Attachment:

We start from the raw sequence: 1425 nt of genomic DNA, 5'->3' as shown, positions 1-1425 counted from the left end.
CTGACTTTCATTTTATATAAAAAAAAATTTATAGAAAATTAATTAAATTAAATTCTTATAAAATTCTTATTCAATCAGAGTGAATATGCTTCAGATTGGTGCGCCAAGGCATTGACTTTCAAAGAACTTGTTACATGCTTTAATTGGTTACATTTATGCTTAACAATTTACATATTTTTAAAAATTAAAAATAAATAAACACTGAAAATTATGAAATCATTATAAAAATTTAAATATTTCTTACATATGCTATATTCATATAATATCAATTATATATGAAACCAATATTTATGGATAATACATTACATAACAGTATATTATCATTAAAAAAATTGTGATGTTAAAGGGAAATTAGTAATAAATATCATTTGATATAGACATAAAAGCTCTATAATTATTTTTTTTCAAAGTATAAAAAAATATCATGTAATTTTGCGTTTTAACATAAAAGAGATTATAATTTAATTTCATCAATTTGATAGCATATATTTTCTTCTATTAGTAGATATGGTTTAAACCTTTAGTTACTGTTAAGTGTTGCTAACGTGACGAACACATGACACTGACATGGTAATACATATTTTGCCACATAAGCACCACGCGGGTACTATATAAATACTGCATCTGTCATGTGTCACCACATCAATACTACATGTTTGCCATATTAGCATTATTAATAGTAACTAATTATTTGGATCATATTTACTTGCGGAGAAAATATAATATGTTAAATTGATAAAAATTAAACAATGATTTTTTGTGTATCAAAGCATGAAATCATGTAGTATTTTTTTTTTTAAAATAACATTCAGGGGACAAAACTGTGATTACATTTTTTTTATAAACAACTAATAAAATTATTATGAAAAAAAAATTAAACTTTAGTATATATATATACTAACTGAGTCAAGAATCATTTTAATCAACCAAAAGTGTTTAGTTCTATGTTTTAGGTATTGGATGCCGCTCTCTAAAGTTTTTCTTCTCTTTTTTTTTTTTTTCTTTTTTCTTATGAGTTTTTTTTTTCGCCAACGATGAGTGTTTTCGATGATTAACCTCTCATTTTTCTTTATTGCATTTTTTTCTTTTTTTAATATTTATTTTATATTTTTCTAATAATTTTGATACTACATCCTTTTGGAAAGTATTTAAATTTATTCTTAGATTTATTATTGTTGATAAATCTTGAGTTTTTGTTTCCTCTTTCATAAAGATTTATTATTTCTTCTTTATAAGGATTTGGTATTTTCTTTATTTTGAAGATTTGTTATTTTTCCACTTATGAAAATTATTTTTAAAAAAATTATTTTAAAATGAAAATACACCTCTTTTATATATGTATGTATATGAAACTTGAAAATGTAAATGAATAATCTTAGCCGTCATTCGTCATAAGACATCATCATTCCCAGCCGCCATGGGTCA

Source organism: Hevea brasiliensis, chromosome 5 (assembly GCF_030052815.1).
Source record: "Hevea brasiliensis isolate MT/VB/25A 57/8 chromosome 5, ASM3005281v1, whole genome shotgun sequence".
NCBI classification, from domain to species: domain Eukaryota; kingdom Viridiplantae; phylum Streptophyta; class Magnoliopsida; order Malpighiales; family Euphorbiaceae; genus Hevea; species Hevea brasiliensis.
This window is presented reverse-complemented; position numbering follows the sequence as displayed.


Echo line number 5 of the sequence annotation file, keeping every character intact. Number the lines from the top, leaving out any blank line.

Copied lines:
NCBI classification, from domain to species: domain Eukaryota; kingdom Viridiplantae; phylum Streptophyta; class Magnoliopsida; order Malpighiales; family Euphorbiaceae; genus Hevea; species Hevea brasiliensis.